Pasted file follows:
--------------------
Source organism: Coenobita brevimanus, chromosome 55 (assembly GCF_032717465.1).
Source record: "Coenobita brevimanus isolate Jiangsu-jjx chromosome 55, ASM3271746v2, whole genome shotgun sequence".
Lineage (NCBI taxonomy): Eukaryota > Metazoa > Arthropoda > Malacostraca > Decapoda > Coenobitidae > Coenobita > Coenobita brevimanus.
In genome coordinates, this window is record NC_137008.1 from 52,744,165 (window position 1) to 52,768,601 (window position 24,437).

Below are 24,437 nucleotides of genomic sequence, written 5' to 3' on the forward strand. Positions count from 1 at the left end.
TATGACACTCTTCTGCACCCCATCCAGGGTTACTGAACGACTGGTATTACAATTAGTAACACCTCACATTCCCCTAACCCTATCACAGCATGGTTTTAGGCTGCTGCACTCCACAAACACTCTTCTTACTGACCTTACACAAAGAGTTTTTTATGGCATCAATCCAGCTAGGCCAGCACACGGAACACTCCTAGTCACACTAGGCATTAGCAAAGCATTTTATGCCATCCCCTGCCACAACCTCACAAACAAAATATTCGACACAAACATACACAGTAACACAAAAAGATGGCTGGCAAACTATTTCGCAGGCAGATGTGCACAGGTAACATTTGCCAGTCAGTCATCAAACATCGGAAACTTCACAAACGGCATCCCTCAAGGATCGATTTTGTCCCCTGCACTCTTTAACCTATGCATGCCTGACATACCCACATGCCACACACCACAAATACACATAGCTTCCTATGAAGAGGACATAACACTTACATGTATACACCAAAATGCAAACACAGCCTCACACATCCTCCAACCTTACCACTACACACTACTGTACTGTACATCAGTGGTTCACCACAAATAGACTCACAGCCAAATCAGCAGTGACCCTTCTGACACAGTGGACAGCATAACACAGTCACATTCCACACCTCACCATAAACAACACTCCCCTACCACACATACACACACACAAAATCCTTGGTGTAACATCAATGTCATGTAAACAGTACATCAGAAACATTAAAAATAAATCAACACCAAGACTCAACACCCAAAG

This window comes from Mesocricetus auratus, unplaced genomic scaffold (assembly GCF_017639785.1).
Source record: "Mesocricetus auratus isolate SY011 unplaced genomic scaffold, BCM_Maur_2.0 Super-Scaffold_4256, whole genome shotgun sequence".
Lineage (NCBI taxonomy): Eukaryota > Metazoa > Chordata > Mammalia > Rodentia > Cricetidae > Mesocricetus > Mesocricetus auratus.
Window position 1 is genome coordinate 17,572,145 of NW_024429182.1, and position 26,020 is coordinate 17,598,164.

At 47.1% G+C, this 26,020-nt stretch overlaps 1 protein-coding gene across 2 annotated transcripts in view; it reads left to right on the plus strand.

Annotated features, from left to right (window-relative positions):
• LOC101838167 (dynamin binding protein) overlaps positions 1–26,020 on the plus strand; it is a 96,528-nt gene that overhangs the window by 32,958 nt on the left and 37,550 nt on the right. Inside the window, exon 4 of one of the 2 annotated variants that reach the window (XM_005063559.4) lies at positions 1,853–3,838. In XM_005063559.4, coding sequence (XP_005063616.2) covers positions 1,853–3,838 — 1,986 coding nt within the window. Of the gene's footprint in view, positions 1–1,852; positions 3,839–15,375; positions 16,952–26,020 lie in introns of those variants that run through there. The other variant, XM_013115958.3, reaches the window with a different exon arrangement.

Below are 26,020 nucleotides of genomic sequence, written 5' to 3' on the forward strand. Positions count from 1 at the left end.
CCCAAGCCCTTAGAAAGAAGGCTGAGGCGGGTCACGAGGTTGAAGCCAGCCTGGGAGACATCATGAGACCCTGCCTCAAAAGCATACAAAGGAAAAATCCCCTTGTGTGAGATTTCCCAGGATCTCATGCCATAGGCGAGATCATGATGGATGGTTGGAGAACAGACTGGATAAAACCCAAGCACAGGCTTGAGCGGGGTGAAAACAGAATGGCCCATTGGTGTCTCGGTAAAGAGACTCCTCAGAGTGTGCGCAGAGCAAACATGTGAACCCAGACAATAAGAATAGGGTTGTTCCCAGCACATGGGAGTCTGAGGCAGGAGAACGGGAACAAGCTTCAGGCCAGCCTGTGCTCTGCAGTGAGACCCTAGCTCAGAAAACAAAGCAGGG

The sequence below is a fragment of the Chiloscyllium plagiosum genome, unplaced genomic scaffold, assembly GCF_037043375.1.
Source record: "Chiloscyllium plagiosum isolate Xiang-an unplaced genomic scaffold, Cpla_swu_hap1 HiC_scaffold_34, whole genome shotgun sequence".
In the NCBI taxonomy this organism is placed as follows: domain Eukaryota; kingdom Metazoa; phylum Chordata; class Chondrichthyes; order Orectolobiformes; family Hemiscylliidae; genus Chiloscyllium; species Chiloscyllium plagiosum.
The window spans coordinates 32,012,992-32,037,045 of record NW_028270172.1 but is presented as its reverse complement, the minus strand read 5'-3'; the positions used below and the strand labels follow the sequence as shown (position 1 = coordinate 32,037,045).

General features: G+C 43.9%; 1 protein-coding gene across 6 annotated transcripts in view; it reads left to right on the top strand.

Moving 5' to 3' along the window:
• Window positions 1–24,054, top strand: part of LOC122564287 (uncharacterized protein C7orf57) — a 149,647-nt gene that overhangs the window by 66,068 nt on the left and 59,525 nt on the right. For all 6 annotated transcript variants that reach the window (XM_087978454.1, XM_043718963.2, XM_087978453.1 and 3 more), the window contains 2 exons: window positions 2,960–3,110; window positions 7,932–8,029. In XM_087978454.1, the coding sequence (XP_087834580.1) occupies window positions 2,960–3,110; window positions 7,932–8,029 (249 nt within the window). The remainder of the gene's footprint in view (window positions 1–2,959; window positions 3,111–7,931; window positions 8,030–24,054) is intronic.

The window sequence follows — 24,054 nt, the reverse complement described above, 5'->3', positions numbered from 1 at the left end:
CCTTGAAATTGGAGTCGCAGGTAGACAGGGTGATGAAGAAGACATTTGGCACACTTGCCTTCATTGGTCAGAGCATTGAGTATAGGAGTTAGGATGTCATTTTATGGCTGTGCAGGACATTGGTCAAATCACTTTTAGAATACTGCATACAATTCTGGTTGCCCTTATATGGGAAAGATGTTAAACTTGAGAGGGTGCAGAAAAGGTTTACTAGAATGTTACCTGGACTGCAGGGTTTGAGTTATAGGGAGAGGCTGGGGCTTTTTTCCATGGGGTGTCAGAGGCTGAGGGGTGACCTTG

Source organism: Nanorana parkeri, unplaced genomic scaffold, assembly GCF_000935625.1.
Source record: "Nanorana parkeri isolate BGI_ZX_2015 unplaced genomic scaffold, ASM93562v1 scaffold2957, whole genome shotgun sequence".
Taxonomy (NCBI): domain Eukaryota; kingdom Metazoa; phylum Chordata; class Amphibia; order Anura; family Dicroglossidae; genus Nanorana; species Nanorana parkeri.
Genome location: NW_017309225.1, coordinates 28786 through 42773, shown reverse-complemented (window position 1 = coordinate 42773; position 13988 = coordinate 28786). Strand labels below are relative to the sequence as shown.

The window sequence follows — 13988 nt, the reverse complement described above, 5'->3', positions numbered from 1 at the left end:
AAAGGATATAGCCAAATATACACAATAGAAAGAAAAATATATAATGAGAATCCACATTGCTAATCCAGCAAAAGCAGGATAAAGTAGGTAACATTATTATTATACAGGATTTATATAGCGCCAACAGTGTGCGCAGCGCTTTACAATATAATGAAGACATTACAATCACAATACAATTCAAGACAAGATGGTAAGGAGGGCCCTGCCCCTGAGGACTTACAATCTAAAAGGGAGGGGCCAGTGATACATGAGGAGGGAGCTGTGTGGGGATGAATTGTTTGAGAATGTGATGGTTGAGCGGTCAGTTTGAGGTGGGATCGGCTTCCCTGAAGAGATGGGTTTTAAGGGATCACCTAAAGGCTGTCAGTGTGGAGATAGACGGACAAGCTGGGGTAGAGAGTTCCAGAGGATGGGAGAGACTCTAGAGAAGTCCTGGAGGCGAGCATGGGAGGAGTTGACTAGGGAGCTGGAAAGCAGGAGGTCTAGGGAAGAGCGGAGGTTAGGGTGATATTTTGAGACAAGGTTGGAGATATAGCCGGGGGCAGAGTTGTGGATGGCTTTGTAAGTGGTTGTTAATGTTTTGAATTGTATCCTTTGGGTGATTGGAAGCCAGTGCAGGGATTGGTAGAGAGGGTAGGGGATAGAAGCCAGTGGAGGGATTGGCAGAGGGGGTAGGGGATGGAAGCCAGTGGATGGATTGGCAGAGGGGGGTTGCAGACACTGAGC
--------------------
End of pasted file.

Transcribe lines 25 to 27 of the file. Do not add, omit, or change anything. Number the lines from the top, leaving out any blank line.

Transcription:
Source organism: Nanorana parkeri, unplaced genomic scaffold, assembly GCF_000935625.1.
Source record: "Nanorana parkeri isolate BGI_ZX_2015 unplaced genomic scaffold, ASM93562v1 scaffold2957, whole genome shotgun sequence".
Taxonomy (NCBI): domain Eukaryota; kingdom Metazoa; phylum Chordata; class Amphibia; order Anura; family Dicroglossidae; genus Nanorana; species Nanorana parkeri.